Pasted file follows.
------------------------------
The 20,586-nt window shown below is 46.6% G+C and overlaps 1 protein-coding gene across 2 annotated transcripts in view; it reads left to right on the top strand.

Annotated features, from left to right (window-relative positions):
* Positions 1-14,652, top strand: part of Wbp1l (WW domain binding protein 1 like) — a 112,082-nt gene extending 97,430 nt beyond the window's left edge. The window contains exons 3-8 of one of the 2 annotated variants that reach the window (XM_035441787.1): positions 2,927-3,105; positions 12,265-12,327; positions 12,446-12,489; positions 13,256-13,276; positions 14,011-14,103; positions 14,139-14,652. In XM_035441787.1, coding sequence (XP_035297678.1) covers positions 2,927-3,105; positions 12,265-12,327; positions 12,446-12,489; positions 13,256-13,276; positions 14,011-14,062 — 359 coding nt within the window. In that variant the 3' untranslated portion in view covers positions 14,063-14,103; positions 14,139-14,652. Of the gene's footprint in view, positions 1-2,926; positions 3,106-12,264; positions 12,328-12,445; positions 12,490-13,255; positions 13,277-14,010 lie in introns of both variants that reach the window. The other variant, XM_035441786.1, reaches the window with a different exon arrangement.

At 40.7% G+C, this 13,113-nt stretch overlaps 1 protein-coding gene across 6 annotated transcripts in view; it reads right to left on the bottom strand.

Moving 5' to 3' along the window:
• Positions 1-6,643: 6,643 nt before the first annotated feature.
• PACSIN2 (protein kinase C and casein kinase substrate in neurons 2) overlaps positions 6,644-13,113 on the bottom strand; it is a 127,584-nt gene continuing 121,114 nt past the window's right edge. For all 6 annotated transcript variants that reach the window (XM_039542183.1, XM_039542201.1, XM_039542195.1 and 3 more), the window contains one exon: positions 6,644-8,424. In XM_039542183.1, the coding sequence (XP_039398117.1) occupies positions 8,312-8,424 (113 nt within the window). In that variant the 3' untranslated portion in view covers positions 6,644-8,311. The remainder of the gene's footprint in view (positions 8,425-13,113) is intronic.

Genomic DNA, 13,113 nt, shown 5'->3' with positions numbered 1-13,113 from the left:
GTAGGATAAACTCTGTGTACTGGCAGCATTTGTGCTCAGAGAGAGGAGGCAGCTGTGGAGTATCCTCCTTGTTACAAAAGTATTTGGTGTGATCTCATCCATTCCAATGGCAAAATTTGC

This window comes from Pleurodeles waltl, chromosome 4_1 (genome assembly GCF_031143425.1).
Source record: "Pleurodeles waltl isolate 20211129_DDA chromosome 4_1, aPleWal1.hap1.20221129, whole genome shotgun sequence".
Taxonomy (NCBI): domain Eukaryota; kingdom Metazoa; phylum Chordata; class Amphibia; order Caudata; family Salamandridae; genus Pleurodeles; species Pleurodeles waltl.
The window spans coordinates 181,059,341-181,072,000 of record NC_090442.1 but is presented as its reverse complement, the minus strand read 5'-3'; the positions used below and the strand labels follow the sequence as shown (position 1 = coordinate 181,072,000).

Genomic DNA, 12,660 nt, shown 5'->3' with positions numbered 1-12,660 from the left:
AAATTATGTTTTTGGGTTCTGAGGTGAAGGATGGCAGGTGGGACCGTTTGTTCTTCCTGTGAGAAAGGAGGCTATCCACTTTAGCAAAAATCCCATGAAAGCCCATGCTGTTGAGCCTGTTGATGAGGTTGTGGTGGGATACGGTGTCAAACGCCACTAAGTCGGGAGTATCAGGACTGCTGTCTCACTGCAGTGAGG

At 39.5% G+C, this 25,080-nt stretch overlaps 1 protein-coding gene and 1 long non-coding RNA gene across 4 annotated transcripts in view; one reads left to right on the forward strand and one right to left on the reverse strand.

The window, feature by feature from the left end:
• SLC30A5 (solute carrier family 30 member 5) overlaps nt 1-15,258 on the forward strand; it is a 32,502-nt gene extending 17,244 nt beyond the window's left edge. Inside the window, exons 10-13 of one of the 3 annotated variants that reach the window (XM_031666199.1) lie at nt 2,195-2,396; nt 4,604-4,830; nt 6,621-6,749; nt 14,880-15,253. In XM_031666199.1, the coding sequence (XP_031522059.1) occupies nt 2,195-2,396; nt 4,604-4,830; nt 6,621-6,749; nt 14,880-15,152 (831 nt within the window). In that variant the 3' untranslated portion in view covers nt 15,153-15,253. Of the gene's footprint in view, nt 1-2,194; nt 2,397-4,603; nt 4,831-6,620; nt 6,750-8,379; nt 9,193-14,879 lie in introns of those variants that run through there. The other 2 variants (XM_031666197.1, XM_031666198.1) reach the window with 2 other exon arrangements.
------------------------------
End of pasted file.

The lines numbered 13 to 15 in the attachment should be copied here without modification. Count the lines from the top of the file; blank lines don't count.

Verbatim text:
The window spans coordinates 181,059,341-181,072,000 of record NC_090442.1 but is presented as its reverse complement, the minus strand read 5'-3'; the positions used below and the strand labels follow the sequence as shown (position 1 = coordinate 181,072,000).

Genomic DNA, 12,660 nt, shown 5'->3' with positions numbered 1-12,660 from the left:
AAATTATGTTTTTGGGTTCTGAGGTGAAGGATGGCAGGTGGGACCGTTTGTTCTTCCTGTGAGAAAGGAGGCTATCCACTTTAGCAAAAATCCCATGAAAGCCCATGCTGTTGAGCCTGTTGATGAGGTTGTGGTGGGATACGGTGTCAAACGCCACTAAGTCGGGAGTATCAGGACTGCTGTCTCACTGCAGTGAGG